(Best of Celebrating Your Journey – Sept 25, 2009)
To all my readers: With 2019, the 14th year of my Celebrating Your Journey blog articles, “From the Heart” byline, I will be offering the “Best of the Best” articles you found helpful through the years. Many thanks to everyone who have given input and followed along w/ each month’s lifeskill—Relationships/Core Values, Time Mgt, Career/Money Mgt, Recordkeeping, Possessions, Housekeeping, Wellness, Meals, Childcare, Recreation/ Entertainment, Reflection, and Celebration. For my new readers, may these lifeskill articles offer you encouragement, insight, and commitment to seek, reach, and achieve your life dreams and goals in synergy.
Well, I almost didn’t get this article done on time. My reason? I’m in California having a blast with my grandson, “Jazz” (short for Jasper Grey Benedict). If you are not a grandparent yourself, you may ask, “What does it feel like to be a ‘Nana’?”
That’s what Jazz calls me at 4 ½ years old (2009). Where do I begin?! First, of course, he is THE cutest, most adorable child in the world. Jazz has the biggest, sweetest smile, loves to run, jump, dance, watch Thomas Train movies; and his best friend’s name is Hunter. He goes to the Montessori School just down the street from home.
He already knows his numbers, alphabet, and the regions of Australia. And believe it or not, most of the time, he loves to share his toys, snacks, and actually takes turns on the slide with Hunter. One of the most delightful moments is in the morning when he comes jumping in my bed to cuddle, play hide and seek, and tell me about what he wants to do today. I am also amazed at the variety of foods he is willing to eat…broccoli, salad greens, carrots, all kinds of fruit. Jazz does love ice cream too. Who doesn’t?
Another very special thing about my precious grandson is…he is a hugger. Out of the blue he just comes running up and gives me a big hug and says, “I love you Nana.” And then runs off to play some more. But before you think I’ve gone off the deep end with my starry-eyed description, Jazz has a little rascal side to him as well. I wouldn’t want it to be any other way.
For those of you who are grandparents, does this example sound familiar? It’s dinnertime, and you call him to come to the table. He says, “No, I’m not hungry.” Yet, you can hear his stomach growling from the kitchen. What he is really saying is he is in the middle of playing with his train set and doesn’t want to stop. You first say, “Please come now. The food is getting cold.” He ignores you. I don’t know your tactic. But with Jazz, I try to negotiate a deal with him first. That usually works. When it doesn’t, I watch his mother so deftly maneuver Jazz’s mindset that he wants to come to the table. It usually means, “If you come now, we will then go for a walk to the park (or something else enticing for an active four-year old).” When that doesn’t work on some occasions, his Mom always has a special look and tone that signals to him he better move or the alternatives won’t be much fun.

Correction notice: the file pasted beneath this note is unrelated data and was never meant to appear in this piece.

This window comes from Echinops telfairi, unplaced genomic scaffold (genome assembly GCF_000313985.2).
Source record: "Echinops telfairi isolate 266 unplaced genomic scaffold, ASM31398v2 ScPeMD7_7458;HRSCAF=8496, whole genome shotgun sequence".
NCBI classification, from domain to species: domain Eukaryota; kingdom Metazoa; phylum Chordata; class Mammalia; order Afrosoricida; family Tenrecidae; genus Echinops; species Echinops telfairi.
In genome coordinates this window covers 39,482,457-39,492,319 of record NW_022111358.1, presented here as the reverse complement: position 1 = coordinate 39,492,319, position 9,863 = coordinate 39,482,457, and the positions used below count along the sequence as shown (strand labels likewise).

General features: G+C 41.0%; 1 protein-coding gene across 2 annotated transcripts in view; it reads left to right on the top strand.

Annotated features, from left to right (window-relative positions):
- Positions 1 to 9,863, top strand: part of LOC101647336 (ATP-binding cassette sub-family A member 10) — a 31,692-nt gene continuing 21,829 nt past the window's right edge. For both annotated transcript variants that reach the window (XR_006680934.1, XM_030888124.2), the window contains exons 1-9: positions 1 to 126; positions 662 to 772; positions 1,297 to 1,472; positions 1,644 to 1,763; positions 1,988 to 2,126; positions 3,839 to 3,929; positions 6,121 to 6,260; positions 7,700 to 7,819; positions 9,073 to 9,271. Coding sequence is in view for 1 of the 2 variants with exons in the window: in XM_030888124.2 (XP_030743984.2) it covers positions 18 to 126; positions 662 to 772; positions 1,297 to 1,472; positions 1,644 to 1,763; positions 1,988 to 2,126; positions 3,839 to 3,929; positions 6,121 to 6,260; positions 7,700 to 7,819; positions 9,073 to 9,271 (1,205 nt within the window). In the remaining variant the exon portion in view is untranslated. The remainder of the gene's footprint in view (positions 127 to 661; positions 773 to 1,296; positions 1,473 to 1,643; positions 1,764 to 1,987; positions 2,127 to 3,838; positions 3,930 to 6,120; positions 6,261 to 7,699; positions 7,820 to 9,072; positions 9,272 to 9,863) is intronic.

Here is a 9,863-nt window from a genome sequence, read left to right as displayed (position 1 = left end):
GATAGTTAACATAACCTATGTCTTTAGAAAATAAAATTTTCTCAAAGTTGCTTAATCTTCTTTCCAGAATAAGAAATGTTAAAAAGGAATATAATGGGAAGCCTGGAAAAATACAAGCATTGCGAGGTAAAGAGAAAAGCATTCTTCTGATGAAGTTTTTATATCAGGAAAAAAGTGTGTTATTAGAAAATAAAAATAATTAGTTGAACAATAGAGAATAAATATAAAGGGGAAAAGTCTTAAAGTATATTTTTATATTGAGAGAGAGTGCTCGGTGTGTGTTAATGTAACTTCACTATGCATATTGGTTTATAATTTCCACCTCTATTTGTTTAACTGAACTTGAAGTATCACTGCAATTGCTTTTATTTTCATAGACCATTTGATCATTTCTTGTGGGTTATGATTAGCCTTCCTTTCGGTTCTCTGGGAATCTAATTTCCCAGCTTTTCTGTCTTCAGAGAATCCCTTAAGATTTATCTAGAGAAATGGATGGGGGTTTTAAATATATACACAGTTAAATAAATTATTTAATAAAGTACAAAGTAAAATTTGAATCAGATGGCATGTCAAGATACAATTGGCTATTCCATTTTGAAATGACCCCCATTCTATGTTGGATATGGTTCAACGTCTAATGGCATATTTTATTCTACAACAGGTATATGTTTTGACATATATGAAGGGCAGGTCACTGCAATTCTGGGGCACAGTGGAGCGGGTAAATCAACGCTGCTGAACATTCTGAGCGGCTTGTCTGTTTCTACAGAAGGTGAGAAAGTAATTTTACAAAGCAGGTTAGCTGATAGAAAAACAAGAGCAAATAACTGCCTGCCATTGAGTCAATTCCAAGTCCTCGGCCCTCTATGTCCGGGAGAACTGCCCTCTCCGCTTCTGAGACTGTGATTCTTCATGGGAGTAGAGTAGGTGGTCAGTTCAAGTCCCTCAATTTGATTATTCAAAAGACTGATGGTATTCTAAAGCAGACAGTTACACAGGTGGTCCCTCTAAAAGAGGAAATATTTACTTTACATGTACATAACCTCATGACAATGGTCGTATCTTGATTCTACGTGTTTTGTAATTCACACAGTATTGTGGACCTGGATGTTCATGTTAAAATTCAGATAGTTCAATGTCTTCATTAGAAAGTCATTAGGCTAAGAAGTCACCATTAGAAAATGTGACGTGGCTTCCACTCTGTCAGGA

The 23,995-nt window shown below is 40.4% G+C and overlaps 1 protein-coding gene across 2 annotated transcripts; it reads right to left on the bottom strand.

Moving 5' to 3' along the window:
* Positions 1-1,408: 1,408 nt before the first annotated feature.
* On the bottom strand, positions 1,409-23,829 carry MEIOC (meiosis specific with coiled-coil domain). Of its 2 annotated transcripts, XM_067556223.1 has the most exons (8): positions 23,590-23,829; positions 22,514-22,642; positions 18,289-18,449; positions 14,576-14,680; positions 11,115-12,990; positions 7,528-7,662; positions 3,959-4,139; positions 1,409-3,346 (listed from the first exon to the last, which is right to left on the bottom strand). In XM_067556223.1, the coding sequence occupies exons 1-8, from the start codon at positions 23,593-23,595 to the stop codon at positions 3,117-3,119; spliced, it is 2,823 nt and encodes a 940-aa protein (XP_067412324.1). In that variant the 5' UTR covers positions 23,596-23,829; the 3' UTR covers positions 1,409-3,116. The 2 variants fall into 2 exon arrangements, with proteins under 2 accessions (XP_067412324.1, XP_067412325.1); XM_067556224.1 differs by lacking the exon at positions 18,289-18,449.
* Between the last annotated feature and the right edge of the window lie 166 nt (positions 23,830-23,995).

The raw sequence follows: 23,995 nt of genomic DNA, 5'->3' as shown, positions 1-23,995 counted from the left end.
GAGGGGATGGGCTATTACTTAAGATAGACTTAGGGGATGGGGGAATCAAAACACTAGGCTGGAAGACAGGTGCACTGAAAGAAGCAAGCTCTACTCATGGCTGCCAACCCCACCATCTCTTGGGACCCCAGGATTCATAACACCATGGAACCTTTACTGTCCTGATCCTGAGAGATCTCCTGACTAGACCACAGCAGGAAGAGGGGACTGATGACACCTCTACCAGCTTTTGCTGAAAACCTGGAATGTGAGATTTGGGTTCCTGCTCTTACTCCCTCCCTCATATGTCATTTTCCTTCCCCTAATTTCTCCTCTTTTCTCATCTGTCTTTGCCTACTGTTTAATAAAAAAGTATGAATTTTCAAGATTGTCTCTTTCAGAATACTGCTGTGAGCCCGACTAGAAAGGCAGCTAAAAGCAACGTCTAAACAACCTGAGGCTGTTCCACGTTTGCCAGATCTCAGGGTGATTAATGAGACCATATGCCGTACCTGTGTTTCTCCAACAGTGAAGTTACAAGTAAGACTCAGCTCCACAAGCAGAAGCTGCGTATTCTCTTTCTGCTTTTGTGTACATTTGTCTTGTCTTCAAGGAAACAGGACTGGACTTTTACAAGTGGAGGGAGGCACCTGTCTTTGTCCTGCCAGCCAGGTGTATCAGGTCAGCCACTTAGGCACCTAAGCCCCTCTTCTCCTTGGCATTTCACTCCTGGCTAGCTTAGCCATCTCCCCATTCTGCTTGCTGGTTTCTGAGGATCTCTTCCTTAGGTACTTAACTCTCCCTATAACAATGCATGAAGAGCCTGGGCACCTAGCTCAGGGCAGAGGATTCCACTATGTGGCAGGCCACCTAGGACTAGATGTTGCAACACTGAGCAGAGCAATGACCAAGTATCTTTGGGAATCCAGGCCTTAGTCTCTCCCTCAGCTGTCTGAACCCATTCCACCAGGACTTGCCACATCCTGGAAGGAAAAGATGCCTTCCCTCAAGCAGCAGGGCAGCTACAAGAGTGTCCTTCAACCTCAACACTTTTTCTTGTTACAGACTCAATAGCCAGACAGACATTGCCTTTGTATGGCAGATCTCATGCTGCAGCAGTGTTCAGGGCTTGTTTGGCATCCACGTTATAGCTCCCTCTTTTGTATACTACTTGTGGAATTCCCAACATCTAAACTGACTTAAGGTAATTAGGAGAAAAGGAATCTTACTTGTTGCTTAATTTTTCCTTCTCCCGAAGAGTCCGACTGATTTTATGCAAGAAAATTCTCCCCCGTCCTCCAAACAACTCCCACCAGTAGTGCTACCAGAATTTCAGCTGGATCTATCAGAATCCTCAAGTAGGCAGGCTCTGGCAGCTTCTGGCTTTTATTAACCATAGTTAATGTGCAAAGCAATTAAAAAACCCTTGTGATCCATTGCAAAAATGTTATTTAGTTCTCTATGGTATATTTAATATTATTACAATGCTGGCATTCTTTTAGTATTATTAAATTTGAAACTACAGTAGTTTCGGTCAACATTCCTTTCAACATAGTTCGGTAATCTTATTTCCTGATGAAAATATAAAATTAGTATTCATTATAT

At that point, Jazz does the cutest thing. He simply shrugs his shoulders, puts down his toys, sends out a loud resigned sigh, and says, “O..K…” Then he sounders up to the dinner table. You want to just go over to him and give him a big kiss. He is just too cute! Yet, Nana holds back the urge, particularly with those moments where he’s being more stubborn than usual with both Nana and Mom. One thing I am learning as “Nana” is to stay “Nana” and not try to be his parent. My daughter as a single parent does a great job being “Mom.” And it’s a lot more fun being “Nana” anyway! At the end of the day, I can retire gracefully after being worn out by fast moving Jazz.
I hope in the years ahead, you too get to experience being a “Nana” or “Papa.” The gift of grandchildren cannot be measured. And for those who are already grandparents, take lots of time to be in their lives as much as possible. The rewards of the heart are limitless for you, your own children, and grandchildren. Well, time to go pick up Jazz from school and off to his first soccer game.